Suppose $$A$$ is a densely defined closed operator. Show that $$A^*A$$ (with domain $$D(A^*A)=\{\psi\in D(A)|A\psi\in D(A^*)\}$$) is self-adjoint.

Let $$\psi\in D(A^*A)$$ and observe that $$A^*A$$ is nonnegative: $$(\psi,A^*A\psi)=(A\psi,A\psi)=\|A\psi\|\ge0.$$ Then $$A^*A$$ is symmetric and $$(A^*A\psi,\psi)=(\psi,A^*A\psi)=((A^*A)^*\psi,\psi)$$ for all $$\psi\in D(A^*A)\cap D((A^*A)^*)$$, implying $$(A^*A)^*=A^*A$$ in this domain. We must show that $$D(A^*A)=D((A^*A)^*)$$. Recall the definition of the domain of the adjoint: $$D(B^*)=\{\psi\in\mathcal{H}|\exists\tilde\psi\in\mathcal{H}:(\psi,B\phi)=(\tilde\psi,\phi),\forall\phi\in D(B)\}.$$ Then for a symmetric operator, say $$B$$, we have $$D(B)\subset D(B^*)$$ since $$(\psi,B\phi)=(B\psi,\phi)$$ for all $$\phi\in D(B)$$. This gives us the forward inclusion since $$A^*A$$ is symmetric. How can the reverse inclusion be achieved?

The graph of $$\mathcal{G}(A)$$ is closed. The orthogonal complement of $$\mathcal{G}(A)$$ consists of all pairs $$(y,z)\in\mathcal{H}\times\mathcal{H}$$ such that $$\langle (x,Ax),(y,z)\rangle =0,\;\; x\in\mathcal{D}(A).$$ That is the same as $$\langle x,y\rangle+\langle Ax,z\rangle=0,\;\; x\in\mathcal{D}(A),$$ which is exactly the requirement that $$z\in\mathcal{D}(A^*)$$ and $$A^*z=-y$$. Therefore, every $$(z,w)\in\mathcal{H}\times\mathcal{H}$$ may be written as the following sum for some $$x\in\mathcal{D}(A)$$ and $$y\in\mathcal{D}(A^*)$$: $$(z,w) = (x,Ax)+(-A^*y,y)$$ Therefore, $$z=x-A^*y,\;\; w=Ax+y$$ We can choose $$w=0$$ in order to obtain $$x,y$$ such that $$z=x-A^*y=x+A^*Ax.$$ It follows that $$A^*A+I$$ is surjective because for every $$z$$ there exists $$x$$ such that $$z=(I+A^*A)x$$. It is easy to verify that $$A^*A+I$$ is symmetric on its natural domain.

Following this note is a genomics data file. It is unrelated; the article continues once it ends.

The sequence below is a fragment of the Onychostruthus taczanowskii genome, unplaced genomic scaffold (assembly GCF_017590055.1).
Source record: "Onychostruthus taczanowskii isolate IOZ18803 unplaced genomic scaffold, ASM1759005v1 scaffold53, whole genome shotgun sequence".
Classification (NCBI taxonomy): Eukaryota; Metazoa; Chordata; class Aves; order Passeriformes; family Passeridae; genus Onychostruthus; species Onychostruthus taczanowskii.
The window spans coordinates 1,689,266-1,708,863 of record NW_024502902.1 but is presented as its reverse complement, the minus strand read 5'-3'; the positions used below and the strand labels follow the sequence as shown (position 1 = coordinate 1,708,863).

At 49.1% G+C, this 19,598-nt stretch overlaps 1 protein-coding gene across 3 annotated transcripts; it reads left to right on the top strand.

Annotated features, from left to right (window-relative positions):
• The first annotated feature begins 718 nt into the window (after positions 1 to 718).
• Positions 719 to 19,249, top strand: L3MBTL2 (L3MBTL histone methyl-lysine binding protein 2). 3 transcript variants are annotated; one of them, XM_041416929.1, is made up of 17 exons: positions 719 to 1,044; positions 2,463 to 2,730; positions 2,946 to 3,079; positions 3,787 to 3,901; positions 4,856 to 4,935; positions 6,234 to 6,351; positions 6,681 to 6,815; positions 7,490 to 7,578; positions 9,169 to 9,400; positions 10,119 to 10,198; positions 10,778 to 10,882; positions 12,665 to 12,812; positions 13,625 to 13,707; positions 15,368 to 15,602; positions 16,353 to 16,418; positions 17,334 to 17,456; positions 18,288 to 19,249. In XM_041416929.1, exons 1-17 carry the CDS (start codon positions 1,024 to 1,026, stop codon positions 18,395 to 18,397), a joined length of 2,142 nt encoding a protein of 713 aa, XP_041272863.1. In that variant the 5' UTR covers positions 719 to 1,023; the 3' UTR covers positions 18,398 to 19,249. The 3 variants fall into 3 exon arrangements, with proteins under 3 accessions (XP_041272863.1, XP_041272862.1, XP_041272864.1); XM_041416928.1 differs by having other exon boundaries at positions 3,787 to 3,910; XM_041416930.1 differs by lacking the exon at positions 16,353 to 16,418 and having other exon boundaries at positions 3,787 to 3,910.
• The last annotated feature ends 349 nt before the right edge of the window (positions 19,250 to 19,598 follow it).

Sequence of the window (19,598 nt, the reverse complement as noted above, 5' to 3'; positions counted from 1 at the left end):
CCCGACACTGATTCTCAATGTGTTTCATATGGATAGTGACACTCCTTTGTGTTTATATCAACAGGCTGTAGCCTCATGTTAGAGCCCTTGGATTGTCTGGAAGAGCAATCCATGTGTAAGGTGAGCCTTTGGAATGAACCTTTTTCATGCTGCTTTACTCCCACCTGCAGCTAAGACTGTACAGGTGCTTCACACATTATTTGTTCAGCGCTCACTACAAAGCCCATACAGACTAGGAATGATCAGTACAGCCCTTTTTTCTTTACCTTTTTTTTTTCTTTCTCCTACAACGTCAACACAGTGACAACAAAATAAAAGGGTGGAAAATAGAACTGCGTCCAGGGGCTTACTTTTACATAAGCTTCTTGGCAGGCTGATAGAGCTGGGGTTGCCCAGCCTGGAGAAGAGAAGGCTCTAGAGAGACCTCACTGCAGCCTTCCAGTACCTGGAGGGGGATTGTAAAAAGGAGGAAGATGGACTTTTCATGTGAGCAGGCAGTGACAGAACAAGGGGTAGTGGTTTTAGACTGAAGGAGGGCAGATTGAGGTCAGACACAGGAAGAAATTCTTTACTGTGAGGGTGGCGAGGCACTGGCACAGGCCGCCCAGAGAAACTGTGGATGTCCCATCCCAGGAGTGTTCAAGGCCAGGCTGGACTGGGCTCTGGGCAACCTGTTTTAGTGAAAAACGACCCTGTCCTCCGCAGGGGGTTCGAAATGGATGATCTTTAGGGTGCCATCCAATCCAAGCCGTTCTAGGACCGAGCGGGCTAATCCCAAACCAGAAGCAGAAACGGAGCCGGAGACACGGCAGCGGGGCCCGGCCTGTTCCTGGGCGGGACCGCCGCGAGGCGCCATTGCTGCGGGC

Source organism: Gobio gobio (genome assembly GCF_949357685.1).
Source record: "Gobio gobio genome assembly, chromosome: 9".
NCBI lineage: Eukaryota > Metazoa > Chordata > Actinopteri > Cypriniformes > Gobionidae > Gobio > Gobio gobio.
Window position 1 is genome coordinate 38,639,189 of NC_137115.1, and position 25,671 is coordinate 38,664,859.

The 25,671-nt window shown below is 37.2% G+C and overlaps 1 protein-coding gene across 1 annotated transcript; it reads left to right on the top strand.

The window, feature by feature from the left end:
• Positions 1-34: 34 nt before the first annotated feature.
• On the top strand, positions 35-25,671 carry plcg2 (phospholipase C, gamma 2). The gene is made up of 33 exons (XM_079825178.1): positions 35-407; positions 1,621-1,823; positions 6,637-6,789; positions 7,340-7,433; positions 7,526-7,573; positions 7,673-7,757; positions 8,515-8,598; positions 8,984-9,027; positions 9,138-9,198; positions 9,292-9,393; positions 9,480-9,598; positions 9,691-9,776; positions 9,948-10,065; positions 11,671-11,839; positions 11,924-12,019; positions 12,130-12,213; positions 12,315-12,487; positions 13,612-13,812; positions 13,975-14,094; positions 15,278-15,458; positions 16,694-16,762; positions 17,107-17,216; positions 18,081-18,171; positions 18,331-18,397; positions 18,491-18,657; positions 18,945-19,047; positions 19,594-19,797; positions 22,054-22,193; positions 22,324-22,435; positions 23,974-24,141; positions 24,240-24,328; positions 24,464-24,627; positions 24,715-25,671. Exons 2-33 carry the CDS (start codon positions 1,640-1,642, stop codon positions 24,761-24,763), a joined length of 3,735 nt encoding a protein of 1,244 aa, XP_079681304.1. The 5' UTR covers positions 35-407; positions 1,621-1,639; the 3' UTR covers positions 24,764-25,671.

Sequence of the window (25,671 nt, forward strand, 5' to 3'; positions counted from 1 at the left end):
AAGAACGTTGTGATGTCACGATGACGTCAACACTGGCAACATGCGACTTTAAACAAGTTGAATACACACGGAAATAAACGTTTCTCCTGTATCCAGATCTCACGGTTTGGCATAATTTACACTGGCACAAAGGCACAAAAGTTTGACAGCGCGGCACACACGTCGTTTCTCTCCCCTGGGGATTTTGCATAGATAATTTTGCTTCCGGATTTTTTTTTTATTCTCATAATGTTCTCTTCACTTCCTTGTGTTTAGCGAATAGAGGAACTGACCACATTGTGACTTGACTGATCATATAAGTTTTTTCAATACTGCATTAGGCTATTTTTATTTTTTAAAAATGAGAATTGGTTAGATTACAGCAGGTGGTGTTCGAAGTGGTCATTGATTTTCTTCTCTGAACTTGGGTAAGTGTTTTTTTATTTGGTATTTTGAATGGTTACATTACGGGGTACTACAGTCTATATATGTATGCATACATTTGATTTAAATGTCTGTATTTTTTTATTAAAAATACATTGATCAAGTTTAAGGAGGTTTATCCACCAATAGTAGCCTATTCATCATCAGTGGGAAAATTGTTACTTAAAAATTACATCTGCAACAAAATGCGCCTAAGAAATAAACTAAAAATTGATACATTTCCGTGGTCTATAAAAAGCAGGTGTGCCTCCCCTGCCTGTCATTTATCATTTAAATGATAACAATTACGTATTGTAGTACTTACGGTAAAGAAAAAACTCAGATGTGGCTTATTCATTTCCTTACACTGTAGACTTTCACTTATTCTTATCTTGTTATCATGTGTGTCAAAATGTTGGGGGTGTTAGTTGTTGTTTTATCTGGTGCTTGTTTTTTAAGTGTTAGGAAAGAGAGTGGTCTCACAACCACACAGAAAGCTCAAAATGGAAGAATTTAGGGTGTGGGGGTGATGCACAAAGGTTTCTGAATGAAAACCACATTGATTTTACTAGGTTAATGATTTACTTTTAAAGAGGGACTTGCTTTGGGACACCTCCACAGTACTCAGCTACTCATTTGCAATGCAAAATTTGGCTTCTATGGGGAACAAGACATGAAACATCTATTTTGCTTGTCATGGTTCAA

The domain of $$A^*A+I$$ has to be dense because it is surjective; to see why, suppose $$y\perp\mathcal{D}(A^*A)$$. Then there exists $$x\in\mathcal{D}(I+A^*A)$$ such that $$(I+A^*A)x=y$$. Because $$y\perp x$$, it follows that $$0= \langle y,x\rangle = \langle (I+A^*A)x,x\rangle=\|x\|^2+\|Ax\|^2\implies x=0 \implies y = 0.$$ So $$I+A^*A$$ is densely-defined, symmetric and surjective.
That is enough to conclude that $$I+A^*A$$ is self-adjoint. Indeed, suppose $$y\in\mathcal{D}((I+A^*A)^*)$$. Then $$\langle (I+A^*A)x,y\rangle = \langle x,(I+A^*A)^*y\rangle,\;\; x\in\mathcal{D}(I+A^*A).$$ Then there exists $$w\in\mathcal{D}(I+A^*A)$$ such that $$(I+A^*A)^*y=(I+A^*A)w$$. Hence, $$\langle (I+A^*A)x,y\rangle = \langle x,(I+A^*A)^*y\rangle= \langle x,(I+A^*A)w\rangle = \langle (I+A^*A)x,w\rangle$$ Because $$I+A^*A$$ is surjective, then $$y=w$$, from which it follows that $$y\in\mathcal{D}(I+A^*A)$$ and $$(I+A^*A)^*y=(I+A^*A)y$$. Therefore, $$(I+A^*A)^*=I+A^*A$$.